'To Guard This Light From all Eclipse'
Was your ancestor a lighthousekeeper in South Africa? If so, the chances are good that you could find out more about him by using a combination of research sources.
|Danger Point Lighthouse, Gansbaai|
An appendix lists lightkeepers with beginning and ending dates of their employment, as well as category ('senior', 'assistant' or 'relief') and where they were stationed. Sometimes additional detail reveals the reason for the keeper leaving the service, 'resigned', 'deceased', 'retired' or, occasionally, 'dismissed'. The keepers' initials are usually given, but there are some first names, too. These are all useful indicators and can provide a starting point for the family historian.
However, Williams's register is not all-inclusive, as the author himself admits. Despite the wide variety of primary and secondary sources used, such as civil service lists, official visitors' books, directories and letters, there are gaps in the information. The blame for such omissions can be laid partially at the door of bureaucracy: before the declaration of the Union of South Africa in 1910, lighthouses were under the control of the colonial authorities in the relevant provinces. After Union, the SA Railways & Harbours department took over, and there were subsequent changes leading up to the eventual transfer of lighthouse administration to Portnet in 1990. Regrettably, with each successive alteration in the administrative structure, valuable material which should have been preserved was lost.
During my search for information on my great grandfather, Thomas Gadsden, who was keeper of the Bluff Light, Durban, from the late 1860s to early 1880s, I found no mention of his name in Williams's register, which shows keepers at this lighthouse from the mid-1880s onwards. The Bluff Lighthouse was officially opened in January 1867, and there were certainly keepers serving there from that date. Their names appear in the Natal Almanac & Yearly Directory, which lists staff employed in various capacities by the Port Office. In 1870, for example, G Salmon is shown as Lightkeeper, with T Gadsden '2nd ditto'. Later in the decade, the Almanac reveals that T Gadsden was promoted to Head Lightkeeper (at an annual salary of £125), with D W Bell - who was, incidentally, Thomas's brother-in-law - as his assistant (salary £100). So, should your ancestor's name not appear on Williams's book, local directories for the period are an avenue worth bearing in mind, as are civil service lists.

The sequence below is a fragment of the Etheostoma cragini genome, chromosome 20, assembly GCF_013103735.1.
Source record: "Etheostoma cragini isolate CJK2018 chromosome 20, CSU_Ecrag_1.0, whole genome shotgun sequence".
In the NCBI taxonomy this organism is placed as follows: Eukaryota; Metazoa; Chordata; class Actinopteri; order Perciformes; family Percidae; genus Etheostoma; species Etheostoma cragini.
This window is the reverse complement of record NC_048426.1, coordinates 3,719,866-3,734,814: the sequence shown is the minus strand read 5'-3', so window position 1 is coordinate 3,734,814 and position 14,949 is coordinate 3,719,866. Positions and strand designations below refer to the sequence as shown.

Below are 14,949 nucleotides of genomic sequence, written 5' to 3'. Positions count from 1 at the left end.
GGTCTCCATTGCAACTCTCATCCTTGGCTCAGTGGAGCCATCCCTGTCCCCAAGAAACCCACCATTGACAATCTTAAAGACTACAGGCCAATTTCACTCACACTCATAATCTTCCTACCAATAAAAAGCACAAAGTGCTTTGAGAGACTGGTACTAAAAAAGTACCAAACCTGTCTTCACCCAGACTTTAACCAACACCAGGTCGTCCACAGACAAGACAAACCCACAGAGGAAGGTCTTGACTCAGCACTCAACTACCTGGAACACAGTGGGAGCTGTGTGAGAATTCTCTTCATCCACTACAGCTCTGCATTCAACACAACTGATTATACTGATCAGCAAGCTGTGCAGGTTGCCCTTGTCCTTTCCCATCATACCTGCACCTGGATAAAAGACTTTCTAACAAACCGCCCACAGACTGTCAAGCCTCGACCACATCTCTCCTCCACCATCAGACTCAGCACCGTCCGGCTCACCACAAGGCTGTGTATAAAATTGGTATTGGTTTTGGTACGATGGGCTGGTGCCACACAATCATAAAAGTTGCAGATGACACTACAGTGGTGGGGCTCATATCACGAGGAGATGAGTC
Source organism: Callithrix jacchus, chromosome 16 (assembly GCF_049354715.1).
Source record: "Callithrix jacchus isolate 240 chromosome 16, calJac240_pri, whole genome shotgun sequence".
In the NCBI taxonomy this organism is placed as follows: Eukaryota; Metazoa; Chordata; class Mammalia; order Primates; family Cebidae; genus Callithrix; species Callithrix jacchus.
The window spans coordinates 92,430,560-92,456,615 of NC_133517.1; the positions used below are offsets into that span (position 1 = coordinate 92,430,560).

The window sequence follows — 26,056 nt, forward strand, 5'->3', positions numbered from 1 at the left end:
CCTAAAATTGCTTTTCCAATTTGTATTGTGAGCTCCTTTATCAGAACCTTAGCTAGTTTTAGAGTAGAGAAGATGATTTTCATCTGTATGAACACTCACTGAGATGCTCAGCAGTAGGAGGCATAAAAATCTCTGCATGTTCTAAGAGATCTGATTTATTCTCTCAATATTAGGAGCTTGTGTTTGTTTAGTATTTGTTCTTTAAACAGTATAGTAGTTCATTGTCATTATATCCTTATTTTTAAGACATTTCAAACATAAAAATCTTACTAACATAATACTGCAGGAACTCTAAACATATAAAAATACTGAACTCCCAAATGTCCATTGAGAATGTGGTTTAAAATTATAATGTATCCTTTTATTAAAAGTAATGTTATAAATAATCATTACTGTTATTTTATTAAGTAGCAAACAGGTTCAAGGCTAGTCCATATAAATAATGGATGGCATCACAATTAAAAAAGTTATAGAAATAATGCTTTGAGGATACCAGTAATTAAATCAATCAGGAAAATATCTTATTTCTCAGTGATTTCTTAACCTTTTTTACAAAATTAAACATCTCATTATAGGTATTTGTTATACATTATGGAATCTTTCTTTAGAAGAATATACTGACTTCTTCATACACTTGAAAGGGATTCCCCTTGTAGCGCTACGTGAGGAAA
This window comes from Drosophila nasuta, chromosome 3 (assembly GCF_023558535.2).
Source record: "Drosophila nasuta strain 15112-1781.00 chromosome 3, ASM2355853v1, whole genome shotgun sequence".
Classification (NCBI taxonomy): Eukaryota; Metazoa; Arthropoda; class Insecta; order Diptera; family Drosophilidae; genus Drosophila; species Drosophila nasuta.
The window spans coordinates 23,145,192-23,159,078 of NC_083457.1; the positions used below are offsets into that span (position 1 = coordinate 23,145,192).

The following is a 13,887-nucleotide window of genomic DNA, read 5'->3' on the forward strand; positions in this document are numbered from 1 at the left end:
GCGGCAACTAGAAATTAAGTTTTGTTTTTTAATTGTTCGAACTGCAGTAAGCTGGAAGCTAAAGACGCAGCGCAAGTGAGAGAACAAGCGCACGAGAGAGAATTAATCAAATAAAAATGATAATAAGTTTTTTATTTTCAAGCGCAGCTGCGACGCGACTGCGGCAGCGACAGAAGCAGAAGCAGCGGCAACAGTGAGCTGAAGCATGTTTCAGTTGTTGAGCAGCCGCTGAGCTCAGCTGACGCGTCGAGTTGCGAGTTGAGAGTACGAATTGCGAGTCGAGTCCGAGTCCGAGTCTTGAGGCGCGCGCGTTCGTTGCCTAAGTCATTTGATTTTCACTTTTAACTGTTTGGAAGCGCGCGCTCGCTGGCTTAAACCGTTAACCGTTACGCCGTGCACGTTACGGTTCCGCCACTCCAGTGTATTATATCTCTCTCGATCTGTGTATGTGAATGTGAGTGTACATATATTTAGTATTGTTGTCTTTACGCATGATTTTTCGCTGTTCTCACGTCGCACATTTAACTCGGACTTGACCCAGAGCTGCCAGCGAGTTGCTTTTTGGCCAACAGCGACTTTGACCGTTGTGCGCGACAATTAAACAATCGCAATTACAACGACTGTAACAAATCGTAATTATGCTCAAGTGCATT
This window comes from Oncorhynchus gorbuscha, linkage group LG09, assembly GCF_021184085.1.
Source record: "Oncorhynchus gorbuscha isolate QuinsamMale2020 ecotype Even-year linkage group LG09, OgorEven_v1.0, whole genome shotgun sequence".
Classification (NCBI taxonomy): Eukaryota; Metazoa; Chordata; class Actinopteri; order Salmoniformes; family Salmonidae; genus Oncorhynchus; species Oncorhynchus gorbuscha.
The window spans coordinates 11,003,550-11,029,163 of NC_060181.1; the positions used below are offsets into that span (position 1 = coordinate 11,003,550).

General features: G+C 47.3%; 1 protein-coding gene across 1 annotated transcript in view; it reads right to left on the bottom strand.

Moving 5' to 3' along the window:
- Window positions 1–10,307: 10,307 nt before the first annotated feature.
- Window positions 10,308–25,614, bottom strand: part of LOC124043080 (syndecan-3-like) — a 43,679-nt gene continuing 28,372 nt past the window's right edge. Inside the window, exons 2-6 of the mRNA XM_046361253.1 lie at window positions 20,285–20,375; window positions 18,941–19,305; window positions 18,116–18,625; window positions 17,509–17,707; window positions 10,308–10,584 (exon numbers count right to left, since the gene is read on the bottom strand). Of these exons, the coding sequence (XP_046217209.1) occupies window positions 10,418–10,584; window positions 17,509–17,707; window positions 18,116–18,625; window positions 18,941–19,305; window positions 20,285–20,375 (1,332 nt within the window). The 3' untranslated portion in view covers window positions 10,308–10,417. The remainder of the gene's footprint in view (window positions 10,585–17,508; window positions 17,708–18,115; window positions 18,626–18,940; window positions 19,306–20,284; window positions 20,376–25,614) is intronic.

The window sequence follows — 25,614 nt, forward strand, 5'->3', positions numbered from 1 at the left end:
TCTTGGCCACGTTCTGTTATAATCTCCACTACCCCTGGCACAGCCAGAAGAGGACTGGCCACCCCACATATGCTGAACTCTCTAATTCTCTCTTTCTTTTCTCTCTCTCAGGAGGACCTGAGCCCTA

|The Bluff Lighthouse, Durban, |
with Signal Station and signalman's quarters, plus tent, ca 1900s
NAAIRS (the SA National Archives Index) offers references to lighthouses as well as to the keepers. A search on the ancestor's surname plus the word 'lightkeeper' or the name of the lighthouse (if you know where he was stationed) could bring interesting results. Whether he was applying for employment, requesting leave of absence from duty, asking for a salary increase, going on pension or leaving the service for some other reason, these events would have generated memos, correspondence and other records.
For example, we find W W Ritchie applying to the Natal Harbour Department for a post as lightkeeper in 1906, that F B Shortt, Head Lighthousekeeper at the Bluff, makes application for three weeks leave from 10 May 1904, and C G Johnson, lightkeeper at Green Point, Natal, asks for an increase in pay in 1906. In the same year, the 2nd lightkeeper at Green Point (Natal), Laird, states that he wishes to dismantle the storeroom and use the materials to build quarters for African employees. Another reference reveals that J H Laird had taken his Oath of Allegiance as 2nd lightkeeper at Green Point in 1905, so evidently he hadn't long been in the situation before wanting to make improvements.